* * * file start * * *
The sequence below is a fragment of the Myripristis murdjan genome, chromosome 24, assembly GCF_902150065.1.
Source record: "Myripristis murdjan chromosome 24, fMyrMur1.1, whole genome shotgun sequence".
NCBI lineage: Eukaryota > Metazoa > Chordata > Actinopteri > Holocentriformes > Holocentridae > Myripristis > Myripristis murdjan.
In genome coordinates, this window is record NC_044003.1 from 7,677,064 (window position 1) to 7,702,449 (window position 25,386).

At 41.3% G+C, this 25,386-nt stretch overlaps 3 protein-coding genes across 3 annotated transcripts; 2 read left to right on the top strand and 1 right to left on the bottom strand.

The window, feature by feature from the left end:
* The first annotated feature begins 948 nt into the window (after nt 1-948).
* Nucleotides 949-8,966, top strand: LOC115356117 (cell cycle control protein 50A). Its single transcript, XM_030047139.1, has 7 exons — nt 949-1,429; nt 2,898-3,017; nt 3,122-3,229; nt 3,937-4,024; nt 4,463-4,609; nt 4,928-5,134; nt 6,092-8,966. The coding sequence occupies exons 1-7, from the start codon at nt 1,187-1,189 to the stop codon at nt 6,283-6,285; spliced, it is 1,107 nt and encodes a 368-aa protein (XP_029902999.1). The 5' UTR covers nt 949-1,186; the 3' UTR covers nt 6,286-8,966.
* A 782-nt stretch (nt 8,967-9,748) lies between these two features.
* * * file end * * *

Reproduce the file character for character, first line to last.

The sequence below is a fragment of the Myripristis murdjan genome, chromosome 24, assembly GCF_902150065.1.
Source record: "Myripristis murdjan chromosome 24, fMyrMur1.1, whole genome shotgun sequence".
NCBI lineage: Eukaryota > Metazoa > Chordata > Actinopteri > Holocentriformes > Holocentridae > Myripristis > Myripristis murdjan.
In genome coordinates, this window is record NC_044003.1 from 7,677,064 (window position 1) to 7,702,449 (window position 25,386).

At 41.3% G+C, this 25,386-nt stretch overlaps 3 protein-coding genes across 3 annotated transcripts; 2 read left to right on the top strand and 1 right to left on the bottom strand.

The window, feature by feature from the left end:
* The first annotated feature begins 948 nt into the window (after nt 1-948).
* Nucleotides 949-8,966, top strand: LOC115356117 (cell cycle control protein 50A). Its single transcript, XM_030047139.1, has 7 exons — nt 949-1,429; nt 2,898-3,017; nt 3,122-3,229; nt 3,937-4,024; nt 4,463-4,609; nt 4,928-5,134; nt 6,092-8,966. The coding sequence occupies exons 1-7, from the start codon at nt 1,187-1,189 to the stop codon at nt 6,283-6,285; spliced, it is 1,107 nt and encodes a 368-aa protein (XP_029902999.1). The 5' UTR covers nt 949-1,186; the 3' UTR covers nt 6,286-8,966.
* A 782-nt stretch (nt 8,967-9,748) lies between these two features.